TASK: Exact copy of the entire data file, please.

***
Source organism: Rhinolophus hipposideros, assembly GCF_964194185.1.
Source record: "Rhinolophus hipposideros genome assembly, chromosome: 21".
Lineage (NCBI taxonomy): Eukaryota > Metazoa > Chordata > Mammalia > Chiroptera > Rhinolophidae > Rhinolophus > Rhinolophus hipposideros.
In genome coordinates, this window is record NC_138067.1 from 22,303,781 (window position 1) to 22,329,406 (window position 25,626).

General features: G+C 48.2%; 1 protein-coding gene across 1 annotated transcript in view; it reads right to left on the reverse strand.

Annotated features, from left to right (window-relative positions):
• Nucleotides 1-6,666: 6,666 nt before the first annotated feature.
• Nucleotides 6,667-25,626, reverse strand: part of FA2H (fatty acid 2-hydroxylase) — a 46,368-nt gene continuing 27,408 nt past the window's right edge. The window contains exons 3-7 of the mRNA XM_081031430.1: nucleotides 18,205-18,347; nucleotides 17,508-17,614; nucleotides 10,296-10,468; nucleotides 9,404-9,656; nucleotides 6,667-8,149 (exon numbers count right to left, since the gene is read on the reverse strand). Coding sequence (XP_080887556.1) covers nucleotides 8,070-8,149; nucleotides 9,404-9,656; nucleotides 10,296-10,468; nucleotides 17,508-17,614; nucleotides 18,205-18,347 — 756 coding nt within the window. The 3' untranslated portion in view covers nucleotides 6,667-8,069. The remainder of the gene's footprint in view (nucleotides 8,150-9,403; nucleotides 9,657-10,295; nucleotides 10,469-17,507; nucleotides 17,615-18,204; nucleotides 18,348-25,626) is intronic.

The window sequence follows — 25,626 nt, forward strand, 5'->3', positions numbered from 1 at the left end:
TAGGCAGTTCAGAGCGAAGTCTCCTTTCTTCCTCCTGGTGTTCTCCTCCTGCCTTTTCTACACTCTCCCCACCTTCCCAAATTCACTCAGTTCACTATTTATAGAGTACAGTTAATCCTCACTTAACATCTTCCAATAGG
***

Source organism: Rhinolophus hipposideros, assembly GCF_964194185.1.
Source record: "Rhinolophus hipposideros genome assembly, chromosome: 21".
Lineage (NCBI taxonomy): Eukaryota > Metazoa > Chordata > Mammalia > Chiroptera > Rhinolophidae > Rhinolophus > Rhinolophus hipposideros.
In genome coordinates, this window is record NC_138067.1 from 22,303,781 (window position 1) to 22,329,406 (window position 25,626).

General features: G+C 48.2%; 1 protein-coding gene across 1 annotated transcript in view; it reads right to left on the reverse strand.

Annotated features, from left to right (window-relative positions):
• Nucleotides 1-6,666: 6,666 nt before the first annotated feature.
• Nucleotides 6,667-25,626, reverse strand: part of FA2H (fatty acid 2-hydroxylase) — a 46,368-nt gene continuing 27,408 nt past the window's right edge. The window contains exons 3-7 of the mRNA XM_081031430.1: nucleotides 18,205-18,347; nucleotides 17,508-17,614; nucleotides 10,296-10,468; nucleotides 9,404-9,656; nucleotides 6,667-8,149 (exon numbers count right to left, since the gene is read on the reverse strand). Coding sequence (XP_080887556.1) covers nucleotides 8,070-8,149; nucleotides 9,404-9,656; nucleotides 10,296-10,468; nucleotides 17,508-17,614; nucleotides 18,205-18,347 — 756 coding nt within the window. The 3' untranslated portion in view covers nucleotides 6,667-8,069. The remainder of the gene's footprint in view (nucleotides 8,150-9,403; nucleotides 9,657-10,295; nucleotides 10,469-17,507; nucleotides 17,615-18,204; nucleotides 18,348-25,626) is intronic.

The window sequence follows — 25,626 nt, forward strand, 5'->3', positions numbered from 1 at the left end:
TAGGCAGTTCAGAGCGAAGTCTCCTTTCTTCCTCCTGGTGTTCTCCTCCTGCCTTTTCTACACTCTCCCCACCTTCCCAAATTCACTCAGTTCACTATTTATAGAGTACAGTTAATCCTCACTTAACATCTTCCAATAGG